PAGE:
In any financial model (forecasts or variance analysis) the idea is to derive expectations where business will end up if particular set of assumptions (scenario) prevails. These are basically calculations that help the decision making process.
Excel provides the necessary flexibility in designing such models. As calculations are based on assumptions, it is much easier for us to understand the effect of change in assumption and how the business and its resources will react.
Today we are looking at a simple example to understand how Excel can help us make Capital Expenditure forecasts and calculating net book value (NBV) each year using Excel formulas.
We are required to make calculations with following information provided:
The forecast capital expenditures are as follows:
Inflation rate of 5% per annum is expected. The useful life of asset is 5 years and thus fixed assets are depreciated on straight line basis over 5 years.
Clearing the approach
We need to do the following:
- Adjust the capital expenditure amounts for inflation
- Make up a formula to calculate depreciation of assets
- Calculate net book value of assets each year
A pretty simple thing to do right? But we have one problem here. As we are using straight line basis of depreciation, one might think of adding all the assets up and then dividing it over the useful life cycle to get the depreciation for each year.
This is true but only for the first five years. Once we enter the sixth year, the asset purchased in the first year will be disposed off and no longer with us, therefore shouldn’t be added in the total cost of the asset. To get around this problem we can:
- either use helper columns/rows
- or make up a formula with clever combination of functions
Making the forecast calculations
Step 1: Download the file and open it. You will see preliminary information already available arranged in row format. It looks like this:
Step 2: First we need inflation multiplier so that we can calculate adjusted CAPEX for each year. To calculate inflation multiplier the formula is:
where r is rate of interest and n is the number of years. So the base year will be n = 0 and with every next year “n” will increase by 1. To do the calculations in Excel we can use the formula.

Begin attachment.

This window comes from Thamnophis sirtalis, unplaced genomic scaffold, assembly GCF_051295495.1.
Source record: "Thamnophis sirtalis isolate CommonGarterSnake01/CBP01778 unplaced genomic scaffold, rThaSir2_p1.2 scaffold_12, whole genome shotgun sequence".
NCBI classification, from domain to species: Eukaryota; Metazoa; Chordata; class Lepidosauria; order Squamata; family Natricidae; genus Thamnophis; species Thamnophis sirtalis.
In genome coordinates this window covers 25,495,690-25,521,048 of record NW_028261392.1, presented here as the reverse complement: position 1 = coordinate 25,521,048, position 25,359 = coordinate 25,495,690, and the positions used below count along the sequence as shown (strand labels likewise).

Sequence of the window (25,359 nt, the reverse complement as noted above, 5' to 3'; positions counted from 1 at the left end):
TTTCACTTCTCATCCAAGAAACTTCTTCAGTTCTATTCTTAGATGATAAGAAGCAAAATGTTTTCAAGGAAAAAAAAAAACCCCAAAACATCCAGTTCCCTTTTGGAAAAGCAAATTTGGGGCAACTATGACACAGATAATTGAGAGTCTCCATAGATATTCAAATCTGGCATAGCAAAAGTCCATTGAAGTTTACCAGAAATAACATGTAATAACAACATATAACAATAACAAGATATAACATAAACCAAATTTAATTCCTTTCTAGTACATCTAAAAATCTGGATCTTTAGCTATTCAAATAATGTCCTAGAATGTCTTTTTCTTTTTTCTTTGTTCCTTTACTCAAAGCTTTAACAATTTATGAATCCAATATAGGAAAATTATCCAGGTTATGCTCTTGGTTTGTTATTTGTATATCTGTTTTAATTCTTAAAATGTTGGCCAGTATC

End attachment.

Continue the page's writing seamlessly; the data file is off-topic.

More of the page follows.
Go to cell C5 and put this formula:
Drag the fill handle to cell R5.
B4 contains the percentage value and COLUMN() function help increase the value as we drag the fill handle. “-3” is appended at the end as we are starting from column 3 therefore to make the resultant equal to 0, a weight is added.
In cell C6 put this formula and drag the fill handle to R5: =C4*C5
Step 3: We assume the opening balance of fixed asset is zero, so enter 0 in cell C9. Row 10 is about additions (acquisition of fixed assets). It will be adjusted capital expenditure figures. Therefore, in cell C10 put the formula: =C6 and drag the fill handle to R9.
Step 4: If we have the depreciation figures, we can calculate the closing balance by adding opening balance and additions during the year and deducting the depreciation of the year amount. To calculate the closing balance put the following formula in cell C12 and drag the fill handle to cell R12:
Step 4: To calculate the depreciation go to cell C10 and put the following formula:
This formula might look daunting and before we dissect it, lets understand the situation the easy way. Remember we are using straight line basis for depreciation and useful life is 5 years for each asset. Therefore, every 5 years the oldest asset will complete useful life and will be disposed off, if we make the schedule for each asset over the years with total of assets and depreciation each year, it will look like this:
Use scroll bar to go through the whole data. To the right you can see the sum for each year and the depreciation calculation as well. This is exactly we have done in the formula above but it has saved us all of this work! Amazing isn’t it 🙂
Though I recommend everyone to go through an easier tutorial on SUMPRODUCT to understand how it works and also the use of “double dash” by reading: Conditional SUM in Excel with SUMPRODUCT function.
So once we have the depreciation calculation in place we have the forecast complete. And as formulas are based on cell values (for inflation, useful years) you can easily change them and model will update instantly.
The completed file looks like this:
You can download the fully worked file to play and learn. Enjoy!